Now here’s what matters about brand advertising in my one little case, and why the waste in it is the part that works: when I replace my busted subwoofer, I am far more likely to be attracted to brands I know than to be swayed by advertising targeted at me because robots that follow me suspect I’m looking for a subwoofer at this moment in time. (None do, by the way. I’m seeing no ads anywhere for subwoofers.)
Another false adtech assumption is that “big data” can “know us better than we know ourselves.” This is worse than wrong: it is delusional, and an insult to our sovereign humanity. All of us are not only different from each other, but from how we were ten minutes ago. To be fully human is to learn and change constantly. “I know this orbit of mine cannot be swept by a carpenter’s compass,” Whitman writes. “I do not trouble my spirit to vindicate itself or be understood… I was never measured, and never will be measured… The spotted hawk swoops by and accuses me. He complains of my gab and my loitering. I too am not a bit tamed. I too am untranslatable. I sound my barbaric yawp over the roofs of the world.”
No direct response advertising system, no big data algorithms, can begin to comprehend the wild, free, untamed, barbaric and untranslatable spotted hawk in each of us. But brand ads can still make us aware that Geico will save you 15% in 15 minutes.
(The next paragraph refers back to an earlier one I snipped.)
To test this problem of “activity bias”, the authors recruited volunteersonline and split them into two groups. The first group watched a video promoting Yahoo, and the other group watched a political broadcast. The first group used Yahoo around three times more after seeing the ad, giving the impression it was very influential. But the control group—thosesubjected to a bout of politics but no Yahoo promotion—also used Yahoo a lot more. Both groups happened to be in an active period of internet use. This is why they were recruited in the first place and why they used Yahoo sense of advertising impact…
Three years ago I was invited to a Yahoo offsite in the Caribbean to give a talk to their biggest advertisers, plus a bunch of celebrities who came along for the junket. I told them the future was one of liberated individuals who would only increase their agency (the power to act with full effect in the world), and that they should place their bets on the side of those individuals, rather than only on adtech, which was all the rage at the time (and still is, although now it’s looking more like a cancer). I also pointed to the rise in ad blocking and its inevitable effect on Yahoo’s business. There was a lot of agreement, but no action. They kept investing in adtech, and we see where they are now.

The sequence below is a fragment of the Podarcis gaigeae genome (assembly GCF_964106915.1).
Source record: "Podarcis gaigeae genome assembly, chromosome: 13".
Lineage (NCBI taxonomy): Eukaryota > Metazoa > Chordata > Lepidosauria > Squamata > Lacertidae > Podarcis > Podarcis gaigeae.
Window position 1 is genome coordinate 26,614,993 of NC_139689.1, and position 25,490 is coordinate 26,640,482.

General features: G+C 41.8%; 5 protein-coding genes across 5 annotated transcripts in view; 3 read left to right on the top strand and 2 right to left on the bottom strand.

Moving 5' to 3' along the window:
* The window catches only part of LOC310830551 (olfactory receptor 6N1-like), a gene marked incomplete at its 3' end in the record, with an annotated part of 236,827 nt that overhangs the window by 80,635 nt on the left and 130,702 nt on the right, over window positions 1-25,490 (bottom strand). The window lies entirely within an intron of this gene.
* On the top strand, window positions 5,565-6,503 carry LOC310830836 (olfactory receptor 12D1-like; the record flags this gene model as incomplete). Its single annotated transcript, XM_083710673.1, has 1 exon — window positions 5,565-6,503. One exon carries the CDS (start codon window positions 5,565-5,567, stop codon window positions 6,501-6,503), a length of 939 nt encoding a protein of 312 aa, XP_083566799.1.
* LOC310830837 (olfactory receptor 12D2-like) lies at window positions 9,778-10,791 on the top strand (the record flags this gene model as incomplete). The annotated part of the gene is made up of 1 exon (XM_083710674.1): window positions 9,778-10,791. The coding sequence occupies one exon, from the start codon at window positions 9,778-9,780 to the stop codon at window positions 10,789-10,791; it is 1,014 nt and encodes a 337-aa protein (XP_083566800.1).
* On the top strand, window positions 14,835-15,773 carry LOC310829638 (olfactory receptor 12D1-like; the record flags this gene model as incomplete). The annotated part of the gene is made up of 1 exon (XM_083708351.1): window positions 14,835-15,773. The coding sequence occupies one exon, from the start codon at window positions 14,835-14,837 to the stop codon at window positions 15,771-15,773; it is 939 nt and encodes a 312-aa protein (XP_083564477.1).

Bosses should still take Wanamaker’s fear seriously: a rise in sales afteran ad campaign does not automatically mean that the ads worked. But it alsoshows how the online world is getting closer to solving the conundrum heposed. Far from being an industry where cause and effect remain murky, online advertising may yet become one area where the dismal science can predict how to get costs down and profits up.
It would have helped this piece if the signaling corner of the dismal science were sourced as well. So I advise The Economist and others covering advertising to look for signaling in the jewel case that is Don Marti’s blog. On the subject of advertising, there’s none better.
The little green light in the back went out, and the fuse is fine. So it’s… what? Bad switch? Whole power supply? Whatever it is, I’d rather get it fixed than replace it, because we (meaning my wife) like the way it looks.
Onix and the company I bought the speaker from, AV123, are out of business. I’ve made a bunch of calls to possible repair sources here in Santa Barbara. No help so far.
So consider this an intentcast for help. Any takers? Or advice?
[Two days later…] Nope. Guess I’ll just get a new one. Oh well.
(Somebody on Quora asked, What is the social justification of privacy? adding, I am trying to ask about why individual privacy is important to society. Obviously it is preferable to individuals for a variety of reasons. But society seems to gain more from transparency. So, rather than leave my answer buried there, I decided to share it here as well.)
Society is comprised of individuals, and thick with practices and customs that respect individual needs. Privacy is one of those. Only those of us who live naked outdoors without clothing and shelter can do without privacy. The rest of us all have ways of expressing and guarding spaces we call “private” — and that others respect as well.
Private spaces are virtual as well as physical. Society would not exist without well-established norms for expressing and respecting each others’ boundaries. “Good fences make good neighbors,” says Robert Frost.
One would hardly ask to justify the need for privacy before the Internet came along; but it is a question now because the virtual world, like nature in the physical one, doesn’t come with privacy. By nature we are naked in both. The difference is that we’ve had many millennia to work out privacy in the physical world, and approximately two decades to do the same in the virtual one. That’s not enough time.
In the physical world we get privacy from clothing and shelter, plus respect for each others’ boundaries, which are established by mutual understandings of what’s private and what’s not. All of these are both complex and subtle. Clothing, for example, customarily covers what we (in English vernacular at least) call our “privates,” but also allow us selectively to expose parts of our bodies, in various ways and degrees, depending on social setting, weather and other conditions. Privacy in our sheltered spaces is also modulated by windows, doors, shutters, locks, blinds and curtains. How these signal intentions differs by culture and setting, but within each the signals are well understood, and boundaries are respected. Some of these are expressed in law as well as custom. In sum they comprise civilized life.